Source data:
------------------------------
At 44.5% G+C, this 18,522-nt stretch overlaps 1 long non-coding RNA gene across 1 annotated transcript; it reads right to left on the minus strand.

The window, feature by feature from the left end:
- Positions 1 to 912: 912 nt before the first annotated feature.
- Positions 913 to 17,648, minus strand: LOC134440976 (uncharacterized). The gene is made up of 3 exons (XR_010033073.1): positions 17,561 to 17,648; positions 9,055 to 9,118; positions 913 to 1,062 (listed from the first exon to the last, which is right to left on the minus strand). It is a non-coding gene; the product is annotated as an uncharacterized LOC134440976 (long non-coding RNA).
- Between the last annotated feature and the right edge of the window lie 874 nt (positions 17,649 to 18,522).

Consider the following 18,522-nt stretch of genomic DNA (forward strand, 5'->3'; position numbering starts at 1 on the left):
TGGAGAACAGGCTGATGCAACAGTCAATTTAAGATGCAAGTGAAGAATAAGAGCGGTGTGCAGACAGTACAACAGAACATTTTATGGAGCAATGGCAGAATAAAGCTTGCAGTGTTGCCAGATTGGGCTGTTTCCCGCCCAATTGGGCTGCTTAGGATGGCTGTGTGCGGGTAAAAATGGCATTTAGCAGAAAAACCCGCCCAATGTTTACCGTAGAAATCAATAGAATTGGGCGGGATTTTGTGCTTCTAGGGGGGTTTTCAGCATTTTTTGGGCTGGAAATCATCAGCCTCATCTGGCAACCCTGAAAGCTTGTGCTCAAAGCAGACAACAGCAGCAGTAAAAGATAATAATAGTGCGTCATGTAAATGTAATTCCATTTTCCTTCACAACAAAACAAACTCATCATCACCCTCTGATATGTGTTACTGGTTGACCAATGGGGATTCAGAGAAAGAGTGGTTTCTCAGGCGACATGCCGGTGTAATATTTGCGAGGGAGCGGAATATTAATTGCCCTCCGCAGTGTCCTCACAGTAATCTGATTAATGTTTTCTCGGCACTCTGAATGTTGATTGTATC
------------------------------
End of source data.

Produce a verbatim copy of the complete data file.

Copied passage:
At 44.5% G+C, this 18,522-nt stretch overlaps 1 long non-coding RNA gene across 1 annotated transcript; it reads right to left on the minus strand.

The window, feature by feature from the left end:
- Positions 1 to 912: 912 nt before the first annotated feature.
- Positions 913 to 17,648, minus strand: LOC134440976 (uncharacterized). The gene is made up of 3 exons (XR_010033073.1): positions 17,561 to 17,648; positions 9,055 to 9,118; positions 913 to 1,062 (listed from the first exon to the last, which is right to left on the minus strand). It is a non-coding gene; the product is annotated as an uncharacterized LOC134440976 (long non-coding RNA).
- Between the last annotated feature and the right edge of the window lie 874 nt (positions 17,649 to 18,522).

Consider the following 18,522-nt stretch of genomic DNA (forward strand, 5'->3'; position numbering starts at 1 on the left):
TGGAGAACAGGCTGATGCAACAGTCAATTTAAGATGCAAGTGAAGAATAAGAGCGGTGTGCAGACAGTACAACAGAACATTTTATGGAGCAATGGCAGAATAAAGCTTGCAGTGTTGCCAGATTGGGCTGTTTCCCGCCCAATTGGGCTGCTTAGGATGGCTGTGTGCGGGTAAAAATGGCATTTAGCAGAAAAACCCGCCCAATGTTTACCGTAGAAATCAATAGAATTGGGCGGGATTTTGTGCTTCTAGGGGGGTTTTCAGCATTTTTTGGGCTGGAAATCATCAGCCTCATCTGGCAACCCTGAAAGCTTGTGCTCAAAGCAGACAACAGCAGCAGTAAAAGATAATAATAGTGCGTCATGTAAATGTAATTCCATTTTCCTTCACAACAAAACAAACTCATCATCACCCTCTGATATGTGTTACTGGTTGACCAATGGGGATTCAGAGAAAGAGTGGTTTCTCAGGCGACATGCCGGTGTAATATTTGCGAGGGAGCGGAATATTAATTGCCCTCCGCAGTGTCCTCACAGTAATCTGATTAATGTTTTCTCGGCACTCTGAATGTTGATTGTATC